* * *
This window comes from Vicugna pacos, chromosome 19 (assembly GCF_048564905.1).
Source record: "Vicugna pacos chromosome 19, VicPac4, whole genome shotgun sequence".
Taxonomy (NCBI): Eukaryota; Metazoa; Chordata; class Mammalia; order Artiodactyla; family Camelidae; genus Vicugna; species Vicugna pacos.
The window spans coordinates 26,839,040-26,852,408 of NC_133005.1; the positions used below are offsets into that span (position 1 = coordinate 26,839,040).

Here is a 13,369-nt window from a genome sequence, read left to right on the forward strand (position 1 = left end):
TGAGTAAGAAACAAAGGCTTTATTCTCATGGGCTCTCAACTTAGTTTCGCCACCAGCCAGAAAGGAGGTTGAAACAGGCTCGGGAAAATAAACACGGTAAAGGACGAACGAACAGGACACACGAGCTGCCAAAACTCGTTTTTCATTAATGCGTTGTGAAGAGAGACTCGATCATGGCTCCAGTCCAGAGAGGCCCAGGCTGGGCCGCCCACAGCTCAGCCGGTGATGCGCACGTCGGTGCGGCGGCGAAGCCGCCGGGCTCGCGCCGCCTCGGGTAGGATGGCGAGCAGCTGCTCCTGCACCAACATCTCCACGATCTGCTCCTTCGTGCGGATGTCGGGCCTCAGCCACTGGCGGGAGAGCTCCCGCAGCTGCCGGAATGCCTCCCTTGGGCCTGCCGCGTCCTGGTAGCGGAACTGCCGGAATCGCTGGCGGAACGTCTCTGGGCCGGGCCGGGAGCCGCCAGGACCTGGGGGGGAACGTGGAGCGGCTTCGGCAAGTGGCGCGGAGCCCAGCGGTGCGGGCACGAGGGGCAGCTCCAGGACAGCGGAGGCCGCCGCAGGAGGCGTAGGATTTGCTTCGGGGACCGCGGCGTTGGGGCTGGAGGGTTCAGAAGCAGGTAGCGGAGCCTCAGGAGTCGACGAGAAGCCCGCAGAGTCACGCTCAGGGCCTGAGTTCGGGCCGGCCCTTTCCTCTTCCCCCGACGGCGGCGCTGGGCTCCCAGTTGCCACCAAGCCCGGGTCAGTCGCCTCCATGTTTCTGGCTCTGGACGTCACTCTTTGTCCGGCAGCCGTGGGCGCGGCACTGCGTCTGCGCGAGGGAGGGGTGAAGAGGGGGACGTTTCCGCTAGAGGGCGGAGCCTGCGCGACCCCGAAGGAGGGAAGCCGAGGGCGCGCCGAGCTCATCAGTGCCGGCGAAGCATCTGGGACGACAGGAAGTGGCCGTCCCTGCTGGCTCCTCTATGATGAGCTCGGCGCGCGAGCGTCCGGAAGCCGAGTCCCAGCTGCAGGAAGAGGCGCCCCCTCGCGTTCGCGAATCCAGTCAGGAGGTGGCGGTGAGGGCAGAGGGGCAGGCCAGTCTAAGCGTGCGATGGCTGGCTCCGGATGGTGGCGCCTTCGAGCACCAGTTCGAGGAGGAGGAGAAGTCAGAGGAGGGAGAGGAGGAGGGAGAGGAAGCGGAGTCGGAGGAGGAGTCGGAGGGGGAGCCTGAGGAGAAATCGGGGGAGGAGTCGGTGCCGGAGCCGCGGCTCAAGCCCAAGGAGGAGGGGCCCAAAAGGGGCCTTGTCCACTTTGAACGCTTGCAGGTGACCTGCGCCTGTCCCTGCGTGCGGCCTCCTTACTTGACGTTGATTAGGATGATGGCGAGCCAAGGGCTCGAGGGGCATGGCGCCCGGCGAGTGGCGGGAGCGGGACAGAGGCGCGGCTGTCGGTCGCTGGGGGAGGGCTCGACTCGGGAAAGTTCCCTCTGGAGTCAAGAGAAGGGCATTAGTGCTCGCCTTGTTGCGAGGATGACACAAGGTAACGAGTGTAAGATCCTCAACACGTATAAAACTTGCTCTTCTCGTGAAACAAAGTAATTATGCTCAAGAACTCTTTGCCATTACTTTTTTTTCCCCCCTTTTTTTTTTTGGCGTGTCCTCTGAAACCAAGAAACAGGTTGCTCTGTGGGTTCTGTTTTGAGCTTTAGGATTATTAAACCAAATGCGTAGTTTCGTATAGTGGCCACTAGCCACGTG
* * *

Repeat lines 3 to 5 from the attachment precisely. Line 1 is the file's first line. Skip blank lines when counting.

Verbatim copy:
Taxonomy (NCBI): Eukaryota; Metazoa; Chordata; class Mammalia; order Artiodactyla; family Camelidae; genus Vicugna; species Vicugna pacos.
The window spans coordinates 26,839,040-26,852,408 of NC_133005.1; the positions used below are offsets into that span (position 1 = coordinate 26,839,040).

Here is a 13,369-nt window from a genome sequence, read left to right on the forward strand (position 1 = left end):